As the MTA Board gears up to validate the new TWU contract on Wednesday, the union met for a vote yesterday, and the deal passed with an overwhelming majority. Over 80 percent of the rank-and-file voted in favor of the agreement — which grants modest retroactive and future raises while requiring higher healthcare contributions. It doesn’t have the work rule reform many had hoped, but it ushers in some peace after years of rancorous negotiations between the TWU and various MTA heads.
Now, attention will turn to the east as the Long Island Rail Road, whose workers can legally strike, gears up for some labor unrest. The UTU has already authorized a strike for late July, and unless the MTA and its LIRR union can come to an agreement soon, the eastern suburbs will be look at a rough summer. The TWU though may be the savior for Long Island riders hoping against a strike. The subway union and the new contract may also be just the thing the MTA needs to put some added pressure on the UTU.
In a paywalled article for Newsday, Alfonso Castillo follows that thread. It could be worse; it could be better. Castillo writes:
An LIRR union source, who spoke on condition of anonymity, said the TWU’s approval of the contract increases the likelihood of a railroad strike, as LIRR unions have lost some leverage at the bargaining table. “The MTA is going to dig their heels in now,” said the source, adding that the subway workers’ ratification gave the MTA’s case “validity.”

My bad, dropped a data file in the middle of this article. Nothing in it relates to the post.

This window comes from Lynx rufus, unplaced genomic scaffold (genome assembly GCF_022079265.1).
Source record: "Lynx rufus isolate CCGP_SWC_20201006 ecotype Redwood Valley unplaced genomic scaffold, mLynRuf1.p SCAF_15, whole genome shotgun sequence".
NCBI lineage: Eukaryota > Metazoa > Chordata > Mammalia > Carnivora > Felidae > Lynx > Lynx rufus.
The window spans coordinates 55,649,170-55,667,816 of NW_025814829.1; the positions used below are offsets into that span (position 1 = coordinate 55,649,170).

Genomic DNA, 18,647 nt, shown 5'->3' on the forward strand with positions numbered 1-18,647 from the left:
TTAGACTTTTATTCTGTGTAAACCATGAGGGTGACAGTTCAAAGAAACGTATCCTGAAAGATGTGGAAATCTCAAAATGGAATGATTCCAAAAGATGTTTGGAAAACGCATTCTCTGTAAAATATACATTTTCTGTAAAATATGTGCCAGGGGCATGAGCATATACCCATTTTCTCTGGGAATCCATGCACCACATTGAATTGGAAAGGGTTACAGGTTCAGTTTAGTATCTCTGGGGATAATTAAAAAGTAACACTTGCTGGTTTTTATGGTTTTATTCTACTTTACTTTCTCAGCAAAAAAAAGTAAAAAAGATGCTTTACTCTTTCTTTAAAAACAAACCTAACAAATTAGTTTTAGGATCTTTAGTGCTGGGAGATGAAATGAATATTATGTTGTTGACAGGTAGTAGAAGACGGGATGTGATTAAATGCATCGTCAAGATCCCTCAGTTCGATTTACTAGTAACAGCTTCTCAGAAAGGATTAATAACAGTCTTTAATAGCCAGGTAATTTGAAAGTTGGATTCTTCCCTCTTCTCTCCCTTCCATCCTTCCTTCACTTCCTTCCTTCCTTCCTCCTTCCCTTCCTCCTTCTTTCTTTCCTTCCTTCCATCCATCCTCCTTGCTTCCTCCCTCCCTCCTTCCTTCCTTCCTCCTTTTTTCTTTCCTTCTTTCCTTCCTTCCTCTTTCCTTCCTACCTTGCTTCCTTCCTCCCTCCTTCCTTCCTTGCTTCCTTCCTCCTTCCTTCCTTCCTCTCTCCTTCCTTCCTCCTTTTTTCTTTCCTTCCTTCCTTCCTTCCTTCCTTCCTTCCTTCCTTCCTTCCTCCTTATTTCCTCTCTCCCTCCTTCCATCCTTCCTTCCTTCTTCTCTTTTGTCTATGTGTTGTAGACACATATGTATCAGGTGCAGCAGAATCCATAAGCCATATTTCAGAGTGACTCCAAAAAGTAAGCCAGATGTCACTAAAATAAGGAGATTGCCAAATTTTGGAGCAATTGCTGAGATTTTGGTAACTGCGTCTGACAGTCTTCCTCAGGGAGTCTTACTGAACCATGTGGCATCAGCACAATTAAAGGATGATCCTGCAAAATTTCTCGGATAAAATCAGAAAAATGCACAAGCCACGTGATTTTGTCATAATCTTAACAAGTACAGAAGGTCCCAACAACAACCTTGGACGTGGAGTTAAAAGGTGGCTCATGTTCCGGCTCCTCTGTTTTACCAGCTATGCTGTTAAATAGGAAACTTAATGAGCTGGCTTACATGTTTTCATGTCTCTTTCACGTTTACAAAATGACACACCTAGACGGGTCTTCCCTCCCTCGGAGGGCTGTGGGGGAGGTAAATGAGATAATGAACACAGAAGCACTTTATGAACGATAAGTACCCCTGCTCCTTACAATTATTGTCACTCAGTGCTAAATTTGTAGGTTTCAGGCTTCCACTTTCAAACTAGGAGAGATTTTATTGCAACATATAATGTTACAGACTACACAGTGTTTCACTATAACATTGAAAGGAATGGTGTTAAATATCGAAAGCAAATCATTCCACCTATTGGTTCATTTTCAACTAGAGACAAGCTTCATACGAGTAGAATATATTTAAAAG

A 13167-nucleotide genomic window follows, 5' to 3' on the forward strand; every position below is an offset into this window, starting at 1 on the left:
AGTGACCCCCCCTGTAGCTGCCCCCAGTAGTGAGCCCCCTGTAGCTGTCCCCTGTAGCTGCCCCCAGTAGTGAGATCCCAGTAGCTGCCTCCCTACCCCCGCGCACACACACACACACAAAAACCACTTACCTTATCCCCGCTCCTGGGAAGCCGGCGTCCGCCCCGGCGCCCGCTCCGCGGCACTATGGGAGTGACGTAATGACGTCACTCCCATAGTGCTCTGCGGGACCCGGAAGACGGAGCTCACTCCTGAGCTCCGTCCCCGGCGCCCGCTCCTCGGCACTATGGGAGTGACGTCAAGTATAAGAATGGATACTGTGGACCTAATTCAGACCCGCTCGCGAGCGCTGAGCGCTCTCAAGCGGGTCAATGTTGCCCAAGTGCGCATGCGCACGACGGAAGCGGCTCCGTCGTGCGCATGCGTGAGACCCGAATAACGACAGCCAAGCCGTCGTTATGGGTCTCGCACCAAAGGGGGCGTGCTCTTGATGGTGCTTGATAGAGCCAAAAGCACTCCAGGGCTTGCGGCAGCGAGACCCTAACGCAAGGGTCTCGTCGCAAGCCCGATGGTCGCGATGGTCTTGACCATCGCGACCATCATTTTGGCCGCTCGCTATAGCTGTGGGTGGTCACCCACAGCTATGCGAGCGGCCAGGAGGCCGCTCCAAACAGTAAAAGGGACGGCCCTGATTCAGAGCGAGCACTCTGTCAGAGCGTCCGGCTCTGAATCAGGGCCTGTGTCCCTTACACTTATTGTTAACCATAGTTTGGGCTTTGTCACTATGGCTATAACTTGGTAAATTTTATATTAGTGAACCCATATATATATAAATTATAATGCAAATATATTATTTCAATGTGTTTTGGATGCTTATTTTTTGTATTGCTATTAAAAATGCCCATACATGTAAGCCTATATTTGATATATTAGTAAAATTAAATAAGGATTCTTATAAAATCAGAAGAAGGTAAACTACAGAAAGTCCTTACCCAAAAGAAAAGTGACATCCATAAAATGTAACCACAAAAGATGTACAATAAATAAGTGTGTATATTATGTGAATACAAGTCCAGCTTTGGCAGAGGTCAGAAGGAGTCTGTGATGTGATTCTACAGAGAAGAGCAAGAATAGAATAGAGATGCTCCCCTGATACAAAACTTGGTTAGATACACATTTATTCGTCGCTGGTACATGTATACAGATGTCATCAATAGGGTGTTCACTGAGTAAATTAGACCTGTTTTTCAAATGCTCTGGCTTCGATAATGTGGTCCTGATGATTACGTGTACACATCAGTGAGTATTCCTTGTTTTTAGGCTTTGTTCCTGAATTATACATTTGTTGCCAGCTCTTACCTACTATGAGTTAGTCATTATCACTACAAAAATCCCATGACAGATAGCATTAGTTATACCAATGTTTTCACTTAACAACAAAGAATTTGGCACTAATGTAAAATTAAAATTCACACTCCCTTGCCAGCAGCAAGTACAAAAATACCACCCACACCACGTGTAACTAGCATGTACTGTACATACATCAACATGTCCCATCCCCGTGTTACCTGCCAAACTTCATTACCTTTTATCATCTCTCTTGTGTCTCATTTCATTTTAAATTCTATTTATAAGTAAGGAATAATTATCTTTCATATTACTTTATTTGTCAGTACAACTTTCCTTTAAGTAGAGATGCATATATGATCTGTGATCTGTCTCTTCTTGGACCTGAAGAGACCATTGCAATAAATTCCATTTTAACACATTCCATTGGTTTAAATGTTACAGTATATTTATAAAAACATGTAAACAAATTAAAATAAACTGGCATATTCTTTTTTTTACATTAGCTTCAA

Without an agreement in place, 6,000 LIRR workers could legally strike as early as July 20, stranding some 300,000 daily riders who use the nation’s largest commuter railroad. The LIRR unions have said the MTA’s proposed contract is worth far less to LIRR workers than to subway workers, who will see several new perks that would not benefit railroad workers, including free rides on the LIRR. Railroad workers would also see a far bigger increase in employee health benefit contributions than transit workers will under the contract.
The unions have demanded that the MTA accept the more lucrative terms of a White House-appointed mediation board, which in December called for 17 percent raises for workers, and smaller health care cost contributions. A second Presidential Emergency Board was set to issue its recommendation for a fair LIRR contract Tuesday, just 60 days before a strike could be called. Losing the presidential board’s support a day after subway workers ratified their contract would be a “worst-case scenario,” the union source said. “That would definitely lead to a collision course.”
TWU officials, rightly so, declined to take a stance on the United Transportation Union situation. “I’m the president of the TWU Local 100. I’m not the president of the Long Island Rail Road coalition,” John Samuelson said to Newsday. “We have long-standing benefit issues that the Long Island Rail Road folks didn’t have.”